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Rectangle PQRS has X and Y on the edges. Triangles PQY, YRX and XSP have equal areas. Prove X and Y divide the sides of PQRS in the golden ratio.

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The area of a regular pentagon looks about twice as a big as the pentangle star drawn within it. Is it?


A circular plate rolls in contact with the sides of a rectangular tray. How much of its circumference comes into contact with the sides of the tray when it rolls around one circuit?

The Rescaled Map

Age 14 to 16
Challenge Level

Getting an Informed View

We use statistics to give ourselves an informed view on a subject of interest. This problem explores how to scale countries on a map to represent characteristics other than land area.

To see why this might be a valuable thing to do take a look at this site :

Let's start with a simple example of a three-country continent. The countries all share a border with each other and together are surrounded by sea.

Single Map

In this first view the areas of countries A, B and C are 8, 5, and 12 million

Your challenge is to complete a new view that expresses each country's population of 40, 36, and 24 million people respectively. You must retain enough of the shape and relative position for each country to be recognisable.

One way you might do this is given below - can you improve on it?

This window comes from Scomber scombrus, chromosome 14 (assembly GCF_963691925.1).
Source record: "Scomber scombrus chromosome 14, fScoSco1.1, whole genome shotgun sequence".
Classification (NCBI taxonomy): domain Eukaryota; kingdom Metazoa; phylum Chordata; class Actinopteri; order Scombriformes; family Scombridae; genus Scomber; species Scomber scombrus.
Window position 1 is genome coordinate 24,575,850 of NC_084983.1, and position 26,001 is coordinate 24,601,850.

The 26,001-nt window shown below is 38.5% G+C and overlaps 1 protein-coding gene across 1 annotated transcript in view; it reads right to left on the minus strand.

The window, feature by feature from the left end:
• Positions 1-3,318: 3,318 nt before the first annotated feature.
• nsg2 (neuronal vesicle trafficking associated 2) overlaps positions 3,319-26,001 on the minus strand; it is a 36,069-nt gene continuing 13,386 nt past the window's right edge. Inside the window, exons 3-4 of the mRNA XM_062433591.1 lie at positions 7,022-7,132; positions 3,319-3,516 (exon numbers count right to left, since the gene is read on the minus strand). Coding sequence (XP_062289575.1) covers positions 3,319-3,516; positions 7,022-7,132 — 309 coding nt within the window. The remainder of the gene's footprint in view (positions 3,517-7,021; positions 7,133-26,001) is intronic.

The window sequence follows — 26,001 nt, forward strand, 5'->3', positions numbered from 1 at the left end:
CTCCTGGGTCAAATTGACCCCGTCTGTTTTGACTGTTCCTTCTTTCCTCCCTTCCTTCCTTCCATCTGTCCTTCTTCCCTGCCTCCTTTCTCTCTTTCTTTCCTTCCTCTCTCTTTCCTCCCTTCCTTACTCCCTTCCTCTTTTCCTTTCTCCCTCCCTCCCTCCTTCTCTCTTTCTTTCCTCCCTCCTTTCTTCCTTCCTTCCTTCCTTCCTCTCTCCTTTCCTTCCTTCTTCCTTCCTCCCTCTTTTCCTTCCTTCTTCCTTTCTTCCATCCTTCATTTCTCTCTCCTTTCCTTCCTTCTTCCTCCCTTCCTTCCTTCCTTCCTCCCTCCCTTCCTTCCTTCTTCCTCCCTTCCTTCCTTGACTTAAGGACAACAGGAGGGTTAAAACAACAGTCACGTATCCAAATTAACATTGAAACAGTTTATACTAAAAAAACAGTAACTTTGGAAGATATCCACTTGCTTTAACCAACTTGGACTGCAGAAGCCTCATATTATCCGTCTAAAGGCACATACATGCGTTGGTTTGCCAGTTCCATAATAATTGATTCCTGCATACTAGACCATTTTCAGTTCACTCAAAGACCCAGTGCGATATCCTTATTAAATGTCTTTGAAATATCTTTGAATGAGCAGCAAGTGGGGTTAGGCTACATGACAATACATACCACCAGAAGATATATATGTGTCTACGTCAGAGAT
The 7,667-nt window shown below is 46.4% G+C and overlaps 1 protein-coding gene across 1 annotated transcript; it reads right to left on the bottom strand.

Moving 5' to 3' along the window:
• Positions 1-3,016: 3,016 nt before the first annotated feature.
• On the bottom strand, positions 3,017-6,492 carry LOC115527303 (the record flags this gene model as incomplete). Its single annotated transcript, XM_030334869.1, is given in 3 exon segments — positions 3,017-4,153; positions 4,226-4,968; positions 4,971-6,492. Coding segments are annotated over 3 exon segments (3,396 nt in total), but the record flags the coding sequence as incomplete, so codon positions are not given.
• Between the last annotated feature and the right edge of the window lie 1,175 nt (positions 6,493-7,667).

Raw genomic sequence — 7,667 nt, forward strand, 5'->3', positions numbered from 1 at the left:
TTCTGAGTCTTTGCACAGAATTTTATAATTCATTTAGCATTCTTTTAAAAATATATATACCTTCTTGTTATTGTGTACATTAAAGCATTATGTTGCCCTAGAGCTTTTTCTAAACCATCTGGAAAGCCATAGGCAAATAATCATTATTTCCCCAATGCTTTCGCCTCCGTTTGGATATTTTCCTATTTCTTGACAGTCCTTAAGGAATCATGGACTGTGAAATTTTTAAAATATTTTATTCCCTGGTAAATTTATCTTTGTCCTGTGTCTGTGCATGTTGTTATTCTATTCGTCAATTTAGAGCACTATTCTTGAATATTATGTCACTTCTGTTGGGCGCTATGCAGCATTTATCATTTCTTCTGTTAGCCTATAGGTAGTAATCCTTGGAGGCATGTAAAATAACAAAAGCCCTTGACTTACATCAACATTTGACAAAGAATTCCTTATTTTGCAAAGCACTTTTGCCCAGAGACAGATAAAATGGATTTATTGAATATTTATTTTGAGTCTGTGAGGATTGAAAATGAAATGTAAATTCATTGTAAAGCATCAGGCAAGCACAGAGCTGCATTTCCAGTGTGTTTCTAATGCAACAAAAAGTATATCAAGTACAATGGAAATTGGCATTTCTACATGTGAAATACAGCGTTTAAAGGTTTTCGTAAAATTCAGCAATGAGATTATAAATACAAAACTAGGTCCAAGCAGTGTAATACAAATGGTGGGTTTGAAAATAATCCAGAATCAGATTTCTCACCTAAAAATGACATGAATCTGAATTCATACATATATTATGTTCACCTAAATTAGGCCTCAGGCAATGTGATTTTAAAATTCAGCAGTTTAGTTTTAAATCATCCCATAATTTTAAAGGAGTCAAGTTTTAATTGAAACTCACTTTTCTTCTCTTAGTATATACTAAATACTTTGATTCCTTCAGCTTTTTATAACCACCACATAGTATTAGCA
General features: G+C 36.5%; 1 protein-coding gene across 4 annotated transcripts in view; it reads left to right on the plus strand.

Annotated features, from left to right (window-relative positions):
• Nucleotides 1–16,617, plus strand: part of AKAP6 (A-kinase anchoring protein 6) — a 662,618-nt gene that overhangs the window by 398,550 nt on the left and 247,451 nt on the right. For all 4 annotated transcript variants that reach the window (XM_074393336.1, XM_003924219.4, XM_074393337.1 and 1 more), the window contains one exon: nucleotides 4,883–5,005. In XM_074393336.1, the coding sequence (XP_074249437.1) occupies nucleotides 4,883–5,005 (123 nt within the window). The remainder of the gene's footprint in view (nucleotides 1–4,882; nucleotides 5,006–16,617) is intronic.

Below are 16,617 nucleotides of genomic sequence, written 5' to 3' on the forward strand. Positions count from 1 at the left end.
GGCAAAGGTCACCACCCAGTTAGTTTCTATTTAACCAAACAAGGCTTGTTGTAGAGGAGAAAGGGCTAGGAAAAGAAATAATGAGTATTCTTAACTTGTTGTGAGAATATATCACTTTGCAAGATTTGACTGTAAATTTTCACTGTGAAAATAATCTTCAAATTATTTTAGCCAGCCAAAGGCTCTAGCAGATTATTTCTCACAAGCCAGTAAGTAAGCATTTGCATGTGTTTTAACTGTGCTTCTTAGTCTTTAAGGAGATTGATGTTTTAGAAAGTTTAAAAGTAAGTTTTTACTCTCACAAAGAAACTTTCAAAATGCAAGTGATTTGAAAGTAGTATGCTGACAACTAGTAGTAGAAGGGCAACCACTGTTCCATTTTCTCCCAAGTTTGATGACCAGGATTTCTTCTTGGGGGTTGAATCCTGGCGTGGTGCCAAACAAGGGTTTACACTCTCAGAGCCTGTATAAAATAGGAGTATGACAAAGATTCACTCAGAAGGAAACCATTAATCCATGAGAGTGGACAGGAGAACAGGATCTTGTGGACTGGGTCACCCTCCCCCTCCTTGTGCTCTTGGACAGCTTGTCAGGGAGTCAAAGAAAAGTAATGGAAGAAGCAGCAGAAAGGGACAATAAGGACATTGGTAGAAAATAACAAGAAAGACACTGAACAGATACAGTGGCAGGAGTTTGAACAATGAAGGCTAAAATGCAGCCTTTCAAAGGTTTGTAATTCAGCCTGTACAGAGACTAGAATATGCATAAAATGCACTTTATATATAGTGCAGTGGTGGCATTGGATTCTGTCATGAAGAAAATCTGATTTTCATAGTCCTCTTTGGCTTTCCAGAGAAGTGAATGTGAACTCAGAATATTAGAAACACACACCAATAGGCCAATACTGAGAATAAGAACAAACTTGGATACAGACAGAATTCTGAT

Let the ocean keep its proportion of the map.
39 squares were ocean in the first view, and the same area of the map must be ocean in the new view.

Country A has a land area of 8 million out of a total land area of 25 million, that's 32% of the land. Country A also has 40 million people from a total of 100 million, which is 40% of the total population.

That means that A needs to cover a larger area of the new map (1.25 times more to scale up from 32 to 40)

Similar calculations mean that the area of country B must scale up by 1.8 and the area of country C should be multiplied by 0.5 (half as much area)

The question now is how to apply these multipliers - here is the result of a stretching each country by its scale factor in the vertical direction (scaled version on the right).

The scaled map compared
  • Can you see how this method works?
  • What are the good and bad points about this method?

  • Check you can draw this and then try the same thing again but stretching instead in the horizontal direction.
  • This map was produced in Word using the Draw menu bar. If you right-click on an object you can specify the % change in either direction (look on the "size" tab)

Now back to the original challenge:

Can you design an improved method for rescaling maps, using mathematics available at Stage 4 ( so without calculus for example)?
Send in your suggestions and the resulting maps.

Why not Google "Map Projections", perhaps searching on Image, and then follow your own interest when you see what turns up?